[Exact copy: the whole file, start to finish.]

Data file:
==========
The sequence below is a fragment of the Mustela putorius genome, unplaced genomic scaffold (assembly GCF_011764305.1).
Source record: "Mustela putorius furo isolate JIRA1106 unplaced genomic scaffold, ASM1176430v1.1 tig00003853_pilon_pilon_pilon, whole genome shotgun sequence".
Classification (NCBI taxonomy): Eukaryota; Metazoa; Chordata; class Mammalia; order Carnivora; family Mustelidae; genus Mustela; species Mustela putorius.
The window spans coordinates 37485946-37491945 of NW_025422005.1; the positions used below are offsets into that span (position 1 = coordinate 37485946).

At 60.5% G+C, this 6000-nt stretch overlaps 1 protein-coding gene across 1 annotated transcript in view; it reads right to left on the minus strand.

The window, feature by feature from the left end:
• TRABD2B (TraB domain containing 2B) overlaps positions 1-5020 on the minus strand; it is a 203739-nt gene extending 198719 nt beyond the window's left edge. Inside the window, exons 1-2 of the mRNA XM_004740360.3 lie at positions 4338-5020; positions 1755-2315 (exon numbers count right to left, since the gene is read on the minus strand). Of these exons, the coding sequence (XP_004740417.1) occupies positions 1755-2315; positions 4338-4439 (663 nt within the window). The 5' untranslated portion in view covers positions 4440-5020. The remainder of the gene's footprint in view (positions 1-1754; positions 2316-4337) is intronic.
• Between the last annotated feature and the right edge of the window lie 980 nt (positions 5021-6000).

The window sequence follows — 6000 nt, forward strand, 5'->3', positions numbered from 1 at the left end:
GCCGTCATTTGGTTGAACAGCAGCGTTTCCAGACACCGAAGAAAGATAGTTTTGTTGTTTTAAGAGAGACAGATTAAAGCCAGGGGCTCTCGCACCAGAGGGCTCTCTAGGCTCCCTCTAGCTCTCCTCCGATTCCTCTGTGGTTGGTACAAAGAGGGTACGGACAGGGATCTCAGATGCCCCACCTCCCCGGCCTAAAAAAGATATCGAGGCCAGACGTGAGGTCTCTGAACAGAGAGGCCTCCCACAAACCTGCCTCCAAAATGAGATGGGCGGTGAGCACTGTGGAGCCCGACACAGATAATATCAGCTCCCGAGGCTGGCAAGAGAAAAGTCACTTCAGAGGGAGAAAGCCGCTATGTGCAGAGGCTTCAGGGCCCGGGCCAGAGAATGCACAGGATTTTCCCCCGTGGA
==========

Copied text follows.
The sequence below is a fragment of the Mustela putorius genome, unplaced genomic scaffold (assembly GCF_011764305.1).
Source record: "Mustela putorius furo isolate JIRA1106 unplaced genomic scaffold, ASM1176430v1.1 tig00003853_pilon_pilon_pilon, whole genome shotgun sequence".
Classification (NCBI taxonomy): Eukaryota; Metazoa; Chordata; class Mammalia; order Carnivora; family Mustelidae; genus Mustela; species Mustela putorius.
The window spans coordinates 37485946-37491945 of NW_025422005.1; the positions used below are offsets into that span (position 1 = coordinate 37485946).

At 60.5% G+C, this 6000-nt stretch overlaps 1 protein-coding gene across 1 annotated transcript in view; it reads right to left on the minus strand.

The window, feature by feature from the left end:
• TRABD2B (TraB domain containing 2B) overlaps positions 1-5020 on the minus strand; it is a 203739-nt gene extending 198719 nt beyond the window's left edge. Inside the window, exons 1-2 of the mRNA XM_004740360.3 lie at positions 4338-5020; positions 1755-2315 (exon numbers count right to left, since the gene is read on the minus strand). Of these exons, the coding sequence (XP_004740417.1) occupies positions 1755-2315; positions 4338-4439 (663 nt within the window). The 5' untranslated portion in view covers positions 4440-5020. The remainder of the gene's footprint in view (positions 1-1754; positions 2316-4337) is intronic.
• Between the last annotated feature and the right edge of the window lie 980 nt (positions 5021-6000).

The window sequence follows — 6000 nt, forward strand, 5'->3', positions numbered from 1 at the left end:
GCCGTCATTTGGTTGAACAGCAGCGTTTCCAGACACCGAAGAAAGATAGTTTTGTTGTTTTAAGAGAGACAGATTAAAGCCAGGGGCTCTCGCACCAGAGGGCTCTCTAGGCTCCCTCTAGCTCTCCTCCGATTCCTCTGTGGTTGGTACAAAGAGGGTACGGACAGGGATCTCAGATGCCCCACCTCCCCGGCCTAAAAAAGATATCGAGGCCAGACGTGAGGTCTCTGAACAGAGAGGCCTCCCACAAACCTGCCTCCAAAATGAGATGGGCGGTGAGCACTGTGGAGCCCGACACAGATAATATCAGCTCCCGAGGCTGGCAAGAGAAAAGTCACTTCAGAGGGAGAAAGCCGCTATGTGCAGAGGCTTCAGGGCCCGGGCCAGAGAATGCACAGGATTTTCCCCCGTGGA